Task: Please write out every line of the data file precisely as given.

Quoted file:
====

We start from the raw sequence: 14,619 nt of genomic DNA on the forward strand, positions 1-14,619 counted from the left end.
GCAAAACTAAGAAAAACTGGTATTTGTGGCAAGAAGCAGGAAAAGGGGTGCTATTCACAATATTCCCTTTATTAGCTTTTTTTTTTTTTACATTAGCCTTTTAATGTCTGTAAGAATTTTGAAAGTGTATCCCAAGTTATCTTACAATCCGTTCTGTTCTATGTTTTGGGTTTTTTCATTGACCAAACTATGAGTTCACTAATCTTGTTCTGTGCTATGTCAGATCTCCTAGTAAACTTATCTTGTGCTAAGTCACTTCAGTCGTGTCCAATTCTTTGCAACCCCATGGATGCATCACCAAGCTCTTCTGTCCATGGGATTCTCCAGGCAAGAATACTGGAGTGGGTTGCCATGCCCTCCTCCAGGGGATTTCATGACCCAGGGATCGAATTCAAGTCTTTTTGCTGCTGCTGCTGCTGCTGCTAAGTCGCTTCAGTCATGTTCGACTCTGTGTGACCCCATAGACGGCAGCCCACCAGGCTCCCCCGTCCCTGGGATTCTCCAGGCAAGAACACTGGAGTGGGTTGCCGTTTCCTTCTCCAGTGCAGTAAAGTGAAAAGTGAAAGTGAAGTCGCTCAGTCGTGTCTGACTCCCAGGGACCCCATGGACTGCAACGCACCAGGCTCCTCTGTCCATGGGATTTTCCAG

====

We start from the raw sequence: 14,619 nt of genomic DNA on the forward strand, positions 1-14,619 counted from the left end.
GCAAAACTAAGAAAAACTGGTATTTGTGGCAAGAAGCAGGAAAAGGGGTGCTATTCACAATATTCCCTTTATTAGCTTTTTTTTTTTTTACATTAGCCTTTTAATGTCTGTAAGAATTTTGAAAGTGTATCCCAAGTTATCTTACAATCCGTTCTGTTCTATGTTTTGGGTTTTTTCATTGACCAAACTATGAGTTCACTAATCTTGTTCTGTGCTATGTCAGATCTCCTAGTAAACTTATCTTGTGCTAAGTCACTTCAGTCGTGTCCAATTCTTTGCAACCCCATGGATGCATCACCAAGCTCTTCTGTCCATGGGATTCTCCAGGCAAGAATACTGGAGTGGGTTGCCATGCCCTCCTCCAGGGGATTTCATGACCCAGGGATCGAATTCAAGTCTTTTTGCTGCTGCTGCTGCTGCTGCTAAGTCGCTTCAGTCATGTTCGACTCTGTGTGACCCCATAGACGGCAGCCCACCAGGCTCCCCCGTCCCTGGGATTCTCCAGGCAAGAACACTGGAGTGGGTTGCCGTTTCCTTCTCCAGTGCAGTAAAGTGAAAAGTGAAAGTGAAGTCGCTCAGTCGTGTCTGACTCCCAGGGACCCCATGGACTGCAACGCACCAGGCTCCTCTGTCCATGGGATTTTCCAG